Sunday, September 11, 2011

Rest in Peace, Mr. Robertson

Sad news from the Los Angeles Times:
Cliff Robertson, who starred as John F. Kennedy in a 1963 World War II drama and later won an Academy Award for his portrayal of a mentally disabled bakery janitor in the movie “Charly,” died Saturday, one day after his 88th birthday.

Robertson, who also played a real-life role as the whistle-blower in the check-forging scandal of then-Columbia Pictures President David Begelman that rocked Hollywood in the late 1970s, died at Stony Brook University Medical Center on New York’s Long Island, according to Evelyn Christel, his longtime personal secretary. A family statement said he died of natural causes.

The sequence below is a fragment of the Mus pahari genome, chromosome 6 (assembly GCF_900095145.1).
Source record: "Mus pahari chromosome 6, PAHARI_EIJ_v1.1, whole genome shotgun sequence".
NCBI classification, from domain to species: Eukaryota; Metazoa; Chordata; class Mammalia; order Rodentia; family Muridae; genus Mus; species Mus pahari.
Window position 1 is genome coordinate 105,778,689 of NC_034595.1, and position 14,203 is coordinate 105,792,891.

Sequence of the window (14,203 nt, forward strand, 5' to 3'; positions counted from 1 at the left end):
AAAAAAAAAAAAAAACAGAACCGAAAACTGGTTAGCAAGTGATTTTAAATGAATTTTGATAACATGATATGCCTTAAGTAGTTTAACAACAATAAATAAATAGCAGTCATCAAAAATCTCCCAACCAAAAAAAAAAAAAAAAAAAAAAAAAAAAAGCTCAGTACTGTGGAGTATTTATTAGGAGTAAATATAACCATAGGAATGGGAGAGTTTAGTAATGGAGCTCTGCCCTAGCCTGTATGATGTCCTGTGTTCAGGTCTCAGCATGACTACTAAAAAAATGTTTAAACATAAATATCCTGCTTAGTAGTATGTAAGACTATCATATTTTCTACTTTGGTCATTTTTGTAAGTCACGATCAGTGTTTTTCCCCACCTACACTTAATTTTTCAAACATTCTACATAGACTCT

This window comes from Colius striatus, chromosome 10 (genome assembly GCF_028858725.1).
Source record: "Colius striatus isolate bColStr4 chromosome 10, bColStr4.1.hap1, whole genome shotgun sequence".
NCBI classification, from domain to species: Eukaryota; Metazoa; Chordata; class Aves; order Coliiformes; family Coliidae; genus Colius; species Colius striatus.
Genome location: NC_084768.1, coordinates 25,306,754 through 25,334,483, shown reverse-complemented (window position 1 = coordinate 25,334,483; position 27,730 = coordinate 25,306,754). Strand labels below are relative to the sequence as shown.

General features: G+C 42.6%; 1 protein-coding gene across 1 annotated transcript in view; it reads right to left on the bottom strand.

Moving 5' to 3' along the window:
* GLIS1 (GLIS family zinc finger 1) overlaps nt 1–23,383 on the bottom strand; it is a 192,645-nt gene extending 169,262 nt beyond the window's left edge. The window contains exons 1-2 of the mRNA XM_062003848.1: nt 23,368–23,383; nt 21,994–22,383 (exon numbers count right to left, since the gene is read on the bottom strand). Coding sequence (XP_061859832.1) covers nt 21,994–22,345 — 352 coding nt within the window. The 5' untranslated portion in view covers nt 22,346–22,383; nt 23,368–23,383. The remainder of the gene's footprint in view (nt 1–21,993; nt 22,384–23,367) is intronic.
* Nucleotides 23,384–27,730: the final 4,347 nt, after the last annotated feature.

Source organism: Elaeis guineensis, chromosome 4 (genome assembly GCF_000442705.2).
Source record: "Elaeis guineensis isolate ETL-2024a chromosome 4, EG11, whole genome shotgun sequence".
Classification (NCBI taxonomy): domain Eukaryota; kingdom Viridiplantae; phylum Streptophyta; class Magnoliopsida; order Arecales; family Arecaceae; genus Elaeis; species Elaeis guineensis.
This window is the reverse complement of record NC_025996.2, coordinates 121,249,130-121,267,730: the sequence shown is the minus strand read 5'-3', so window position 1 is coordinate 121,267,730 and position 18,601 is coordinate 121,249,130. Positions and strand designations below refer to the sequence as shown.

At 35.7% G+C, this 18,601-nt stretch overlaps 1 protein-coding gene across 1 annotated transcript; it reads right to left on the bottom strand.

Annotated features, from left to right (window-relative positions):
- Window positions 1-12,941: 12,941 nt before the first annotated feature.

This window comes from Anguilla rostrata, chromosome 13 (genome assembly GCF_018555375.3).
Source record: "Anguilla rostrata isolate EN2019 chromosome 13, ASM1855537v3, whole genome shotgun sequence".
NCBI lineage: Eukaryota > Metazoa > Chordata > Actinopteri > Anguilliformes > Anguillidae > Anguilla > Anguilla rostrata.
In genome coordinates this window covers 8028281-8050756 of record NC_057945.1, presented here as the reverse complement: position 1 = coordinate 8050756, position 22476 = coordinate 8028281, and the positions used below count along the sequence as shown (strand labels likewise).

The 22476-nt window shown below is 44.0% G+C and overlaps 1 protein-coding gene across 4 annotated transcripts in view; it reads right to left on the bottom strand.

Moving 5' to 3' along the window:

In a more than 50-year career in films, Robertson appeared in some 60 movies, including “PT 109,” “My Six Loves,” “Sunday in New York,” “The Best Man,” “The Devil’s Brigade,” “Three Days of the Condor,” “Obsession” and “Star 80.”
Among his lesser roles were guest-star appearances on such TV series as The Untouchables, Riverboat, and Batman. I also remember him fondly from the 1973 TV movie The Man Without a Country and the 1977 mini-series Washington: Behind Closed Doors. Click here for a more thorough catalogue of Robertson’s work.


Naomi Johnson said...

Ah, I really liked Mr. Robertson. A guy who really tried to do the right thing.

John said...

"Shame on you, Shame." Loved him on Batman. And Spiderman's Uncle Ben, too. OBSESSION is a guilty pleasure for me -- such a shameless ripoff of Vertigo, but lush and seductive all the same. RIP, Cliff.